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Ask The Times: Lake Knickerbocker built after Lake Lanier

POSTED: November 23, 2012 11:59 p.m.

If you’ve been wondering about something in your community, Ask The Times is your place to get answers. The following questions were submitted by readers and answered through the efforts of our news staff.

I am a recent resident of Gainesville and often see Lake Knickerbocker, but very few people know much about it. What or where is the water source of the lake? How big is it? Does it provide irrigation for the golf course or residents of the area? Was it developed during or after the creation of Lake Lanier? Is the dam an earthen dam? Does the overflow go to Lake Lanier? Does the city or a protective association control the lake?

Lake Knickerbocker was built in the late 1950s, after Lake Lanier, by the damming of Ada Creek, according to Kelly Randall, Gainesville public utilities director.

The 45-acre lake is located on the Chattahoochee Golf Course, near the 14th green, off East Lake Road.

The golf course does have a permit from the Army Corps of Engineers to use the lake for irrigation.

The earthen dam was built by the city of Gainesville, and Randall said the city and the Army Corps of Engineers have gone back and forth on who should maintain it. In the early 2000s, the city agreed to maintain it.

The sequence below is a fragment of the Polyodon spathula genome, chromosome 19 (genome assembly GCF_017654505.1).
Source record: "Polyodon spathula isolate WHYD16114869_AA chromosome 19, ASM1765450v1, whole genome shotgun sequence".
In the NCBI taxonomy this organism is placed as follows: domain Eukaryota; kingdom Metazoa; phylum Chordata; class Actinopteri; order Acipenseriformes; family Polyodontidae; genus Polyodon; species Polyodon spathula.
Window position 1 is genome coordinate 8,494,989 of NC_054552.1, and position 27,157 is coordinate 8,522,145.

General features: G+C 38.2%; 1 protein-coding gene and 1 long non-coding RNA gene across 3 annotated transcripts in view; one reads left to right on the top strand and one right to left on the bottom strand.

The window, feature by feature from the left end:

The corps controls the lake, though.

“It’s really just treated the same as Lake Lanier. It’s all on Army property. The Army owns it,” Randall said. “The Army permits any kind of dock structures or irrigation or anything.”

The overflow from the lake does go to Lake Lanier.

 

There is a large tree located on Park Hill Drive in Gainesville, just past Riverside Drive going toward Cleveland that is leaning out over the road. There was another big tree that fell in this same area just a few years ago. Who would you contact to see if this tree could be removed before it falls and hurts someone?

Residents can call Gainesville’s street division at 770-532-0379 to report trees of concern.

If the tree is on city property, an arborist will evaluate the tree and the city may remove or trim the tree, said David Dockery, the city’s public works director.

It the tree is on Georgia Department of Transportation right-of-way or on private property, the city will get in touch with the responsible party, he added.

 

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